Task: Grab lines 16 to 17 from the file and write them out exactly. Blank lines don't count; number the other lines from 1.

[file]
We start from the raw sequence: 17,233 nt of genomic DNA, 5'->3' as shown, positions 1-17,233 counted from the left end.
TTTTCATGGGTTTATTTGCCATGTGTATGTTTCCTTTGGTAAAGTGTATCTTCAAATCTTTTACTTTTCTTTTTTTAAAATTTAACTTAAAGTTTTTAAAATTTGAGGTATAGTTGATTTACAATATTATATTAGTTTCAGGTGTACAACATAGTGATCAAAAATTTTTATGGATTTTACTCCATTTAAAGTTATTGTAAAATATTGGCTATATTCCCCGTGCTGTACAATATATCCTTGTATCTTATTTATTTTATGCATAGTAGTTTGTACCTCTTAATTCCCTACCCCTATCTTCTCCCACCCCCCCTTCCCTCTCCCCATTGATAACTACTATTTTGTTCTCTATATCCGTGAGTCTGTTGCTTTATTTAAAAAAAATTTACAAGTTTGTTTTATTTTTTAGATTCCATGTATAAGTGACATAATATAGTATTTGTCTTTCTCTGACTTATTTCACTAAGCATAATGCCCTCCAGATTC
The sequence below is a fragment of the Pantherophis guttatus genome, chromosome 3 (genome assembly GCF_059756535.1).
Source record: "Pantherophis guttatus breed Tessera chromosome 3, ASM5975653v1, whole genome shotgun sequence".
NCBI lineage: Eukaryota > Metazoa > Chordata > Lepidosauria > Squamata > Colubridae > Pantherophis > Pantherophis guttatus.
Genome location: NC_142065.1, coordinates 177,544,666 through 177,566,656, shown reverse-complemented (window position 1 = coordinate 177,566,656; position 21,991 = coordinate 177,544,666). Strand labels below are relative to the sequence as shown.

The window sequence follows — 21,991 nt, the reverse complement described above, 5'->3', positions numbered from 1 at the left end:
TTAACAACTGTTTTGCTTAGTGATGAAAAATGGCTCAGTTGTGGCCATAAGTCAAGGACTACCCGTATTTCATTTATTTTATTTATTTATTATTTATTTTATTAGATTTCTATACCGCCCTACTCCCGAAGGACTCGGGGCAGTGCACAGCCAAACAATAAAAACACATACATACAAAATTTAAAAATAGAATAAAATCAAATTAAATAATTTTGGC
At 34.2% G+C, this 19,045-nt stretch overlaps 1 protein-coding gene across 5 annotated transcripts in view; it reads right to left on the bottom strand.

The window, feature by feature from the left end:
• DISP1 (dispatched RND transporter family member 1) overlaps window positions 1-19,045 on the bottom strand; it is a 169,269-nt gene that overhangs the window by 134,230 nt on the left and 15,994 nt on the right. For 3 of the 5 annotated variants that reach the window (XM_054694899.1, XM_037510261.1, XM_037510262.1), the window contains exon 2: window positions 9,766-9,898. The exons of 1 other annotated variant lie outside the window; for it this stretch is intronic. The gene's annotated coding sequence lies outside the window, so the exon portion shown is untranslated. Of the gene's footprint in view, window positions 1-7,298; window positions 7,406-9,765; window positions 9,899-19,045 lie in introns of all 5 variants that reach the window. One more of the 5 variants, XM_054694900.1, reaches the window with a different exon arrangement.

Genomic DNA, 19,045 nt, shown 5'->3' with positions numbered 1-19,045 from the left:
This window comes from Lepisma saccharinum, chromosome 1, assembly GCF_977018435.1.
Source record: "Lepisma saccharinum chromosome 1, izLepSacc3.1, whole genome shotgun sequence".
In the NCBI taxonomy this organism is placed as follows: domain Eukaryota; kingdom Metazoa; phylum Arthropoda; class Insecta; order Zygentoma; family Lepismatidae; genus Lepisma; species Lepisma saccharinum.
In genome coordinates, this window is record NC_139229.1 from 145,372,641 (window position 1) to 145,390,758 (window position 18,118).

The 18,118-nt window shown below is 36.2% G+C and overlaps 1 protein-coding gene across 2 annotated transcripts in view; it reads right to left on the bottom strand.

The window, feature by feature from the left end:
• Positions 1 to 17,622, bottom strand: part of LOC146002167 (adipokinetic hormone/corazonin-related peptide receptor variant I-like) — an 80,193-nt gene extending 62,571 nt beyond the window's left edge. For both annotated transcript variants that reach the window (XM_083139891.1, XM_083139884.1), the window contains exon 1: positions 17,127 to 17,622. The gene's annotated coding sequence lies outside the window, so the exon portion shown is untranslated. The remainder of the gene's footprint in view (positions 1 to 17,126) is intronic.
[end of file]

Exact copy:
In genome coordinates, this window is record NC_139229.1 from 145,372,641 (window position 1) to 145,390,758 (window position 18,118).

The 18,118-nt window shown below is 36.2% G+C and overlaps 1 protein-coding gene across 2 annotated transcripts in view; it reads right to left on the bottom strand.